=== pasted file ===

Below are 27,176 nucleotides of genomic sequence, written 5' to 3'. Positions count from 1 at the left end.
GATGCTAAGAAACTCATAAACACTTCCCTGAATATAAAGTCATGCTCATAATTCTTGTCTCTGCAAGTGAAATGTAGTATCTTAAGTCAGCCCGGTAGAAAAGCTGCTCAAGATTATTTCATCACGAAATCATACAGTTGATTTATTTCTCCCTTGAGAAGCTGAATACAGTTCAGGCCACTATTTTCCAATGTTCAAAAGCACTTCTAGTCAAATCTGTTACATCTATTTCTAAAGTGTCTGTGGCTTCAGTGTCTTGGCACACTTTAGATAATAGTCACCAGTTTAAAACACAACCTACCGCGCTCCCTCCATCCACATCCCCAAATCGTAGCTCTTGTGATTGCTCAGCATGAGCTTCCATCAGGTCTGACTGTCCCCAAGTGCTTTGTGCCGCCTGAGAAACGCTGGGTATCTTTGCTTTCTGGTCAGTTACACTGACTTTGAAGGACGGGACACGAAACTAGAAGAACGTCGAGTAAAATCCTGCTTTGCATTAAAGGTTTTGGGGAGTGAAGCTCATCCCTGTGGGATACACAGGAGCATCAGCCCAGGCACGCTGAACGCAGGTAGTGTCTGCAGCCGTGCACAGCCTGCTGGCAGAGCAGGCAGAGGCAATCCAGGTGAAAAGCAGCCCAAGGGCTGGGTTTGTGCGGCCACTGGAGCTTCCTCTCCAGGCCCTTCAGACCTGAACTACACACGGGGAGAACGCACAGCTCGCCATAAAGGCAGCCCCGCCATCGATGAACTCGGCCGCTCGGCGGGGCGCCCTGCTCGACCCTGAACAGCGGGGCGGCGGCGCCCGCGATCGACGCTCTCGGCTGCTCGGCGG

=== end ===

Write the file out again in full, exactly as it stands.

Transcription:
Below are 27,176 nucleotides of genomic sequence, written 5' to 3'. Positions count from 1 at the left end.
GATGCTAAGAAACTCATAAACACTTCCCTGAATATAAAGTCATGCTCATAATTCTTGTCTCTGCAAGTGAAATGTAGTATCTTAAGTCAGCCCGGTAGAAAAGCTGCTCAAGATTATTTCATCACGAAATCATACAGTTGATTTATTTCTCCCTTGAGAAGCTGAATACAGTTCAGGCCACTATTTTCCAATGTTCAAAAGCACTTCTAGTCAAATCTGTTACATCTATTTCTAAAGTGTCTGTGGCTTCAGTGTCTTGGCACACTTTAGATAATAGTCACCAGTTTAAAACACAACCTACCGCGCTCCCTCCATCCACATCCCCAAATCGTAGCTCTTGTGATTGCTCAGCATGAGCTTCCATCAGGTCTGACTGTCCCCAAGTGCTTTGTGCCGCCTGAGAAACGCTGGGTATCTTTGCTTTCTGGTCAGTTACACTGACTTTGAAGGACGGGACACGAAACTAGAAGAACGTCGAGTAAAATCCTGCTTTGCATTAAAGGTTTTGGGGAGTGAAGCTCATCCCTGTGGGATACACAGGAGCATCAGCCCAGGCACGCTGAACGCAGGTAGTGTCTGCAGCCGTGCACAGCCTGCTGGCAGAGCAGGCAGAGGCAATCCAGGTGAAAAGCAGCCCAAGGGCTGGGTTTGTGCGGCCACTGGAGCTTCCTCTCCAGGCCCTTCAGACCTGAACTACACACGGGGAGAACGCACAGCTCGCCATAAAGGCAGCCCCGCCATCGATGAACTCGGCCGCTCGGCGGGGCGCCCTGCTCGACCCTGAACAGCGGGGCGGCGGCGCCCGCGATCGACGCTCTCGGCTGCTCGGCGG